Sunday, November 13, 2016

Rangoon by Christine Monson

Christine Monson is pretty well known in the bodice-ripper genre, primarily for her first book, STORMFIRE. But that book is hard to find and expensive to buy, so I had to settle for one of her later titles. I picked RANGOON, because of that gorgeous cover. I'm a shallow, shallow betch, I know, but look at that sunset palette, the utterly romantic posing of the h and the H, and the minarets in the distance.

I needed it.

RANGOON offers another plus: it's set in Victorian-era Burma (or Myanmar). The heroine, Lysistrata, is named after the Greek play by the same name. Incidentally, LYSISTRATA is my favorite Greek play because it's so damn funny; Aristophanes trumps Sophocles any day of the week - I'd much rather read about a bunch of women protesting a war by refusing sex with their menfolk than about an incestuous psychodrama). She lives up to her namesake, too. She's plain and headstrong and doesn't have time for your games.

Her father is a doctor who is serving at the Rangoon hospital. Lysistrata ends up helping him out, and comes into her own beauty with the help of a catty old lady who decides to take her under her wing. The result is a flood of suitors, but the only one that really holds her interest is Richard Harley/Ram Kachwaha, who is half-Burmese, half-English. He's also a total rogue and might or might'nt be involed in some shady dealings.

I wanted to like Richard/Ram (Ramchard?) because for a while, he reminded me of a morally gray hero a la Anne Stuart. You don't see a lot of decent Gamma heroes, so I was pleased to see him skate the line between dangerous and charming, and how it set Lysistrata off guard. I liked Lysistrata in the beginning, too. She was independent, and cunning and witty, and she was considerate and kind.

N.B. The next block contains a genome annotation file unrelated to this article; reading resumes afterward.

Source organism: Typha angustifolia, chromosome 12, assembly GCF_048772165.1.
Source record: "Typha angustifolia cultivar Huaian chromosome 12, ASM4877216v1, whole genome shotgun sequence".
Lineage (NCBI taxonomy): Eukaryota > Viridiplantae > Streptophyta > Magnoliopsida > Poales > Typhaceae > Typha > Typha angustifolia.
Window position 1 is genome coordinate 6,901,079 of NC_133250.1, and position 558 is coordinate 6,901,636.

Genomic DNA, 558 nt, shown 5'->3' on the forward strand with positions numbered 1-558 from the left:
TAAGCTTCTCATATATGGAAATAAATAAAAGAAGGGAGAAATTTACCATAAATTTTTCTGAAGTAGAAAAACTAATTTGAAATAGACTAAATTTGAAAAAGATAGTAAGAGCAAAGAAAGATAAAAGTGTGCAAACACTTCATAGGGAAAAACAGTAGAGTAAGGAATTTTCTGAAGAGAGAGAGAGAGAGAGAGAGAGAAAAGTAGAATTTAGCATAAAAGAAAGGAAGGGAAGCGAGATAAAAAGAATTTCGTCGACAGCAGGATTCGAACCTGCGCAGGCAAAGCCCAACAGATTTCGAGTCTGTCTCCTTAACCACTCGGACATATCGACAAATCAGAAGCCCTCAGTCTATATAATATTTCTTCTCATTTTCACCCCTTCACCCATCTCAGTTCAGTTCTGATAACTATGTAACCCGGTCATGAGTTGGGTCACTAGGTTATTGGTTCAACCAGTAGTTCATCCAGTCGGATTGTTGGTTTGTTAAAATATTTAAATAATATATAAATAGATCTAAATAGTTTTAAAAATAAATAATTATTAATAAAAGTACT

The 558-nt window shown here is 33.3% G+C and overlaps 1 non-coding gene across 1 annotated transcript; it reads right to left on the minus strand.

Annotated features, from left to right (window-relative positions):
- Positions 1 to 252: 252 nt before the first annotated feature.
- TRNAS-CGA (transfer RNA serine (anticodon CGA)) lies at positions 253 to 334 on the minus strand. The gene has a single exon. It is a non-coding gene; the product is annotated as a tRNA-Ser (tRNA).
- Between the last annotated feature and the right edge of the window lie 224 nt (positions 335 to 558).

The problem is that their characters are hugely inconsistent. They behave very differently at different points of the book, with personality shifts that don't really make any sense. Also, Lysistrata succumbs to the temptation of all heroines to act helpless and cry and make protests about traitorous bodies. She wasn't as bad as most, but it was a complete 180 from what the story was building her up to be, and I was very disappointed. Toward the end, there's yet another shift as both characters become fatalistic, and often start talking about death in romanticized, disturbing terms. It's very strange.

The best part of this book is probably the writing and the details. There were some beautiful turns of phrase in here, and times it could be very passionate. Her descriptions of the jungles of Burma were exquisite, and I love how she captured the hypocrisy of the white, foreign expatriates living in Rangoon. Monson had a quick wit, and it showed in the dialogue. She's also really good at fight and action scenes, and isn't afraid to show gore. After the opening, the portions about Khandahoor were probably my favorite, although parts of the trial in the third act were pretty hilarious, too.

RANGOON's biggest failing is that its tone is inconsistent, and so is the characterization. I feel like this book is unsure as to whether it wants to be a true bodice ripper or an epic, doomed love story. It's also not particularly memorable. Nothing particularly WTF-ish or OTT except for a bizarre masturbation scene in the middle of the ocean in which the heroine enjoys the sensation of the sand on her hand getting in there (everybody cringe on three) and the hero licking the heroine's armpits.

3 out of 5 stars.

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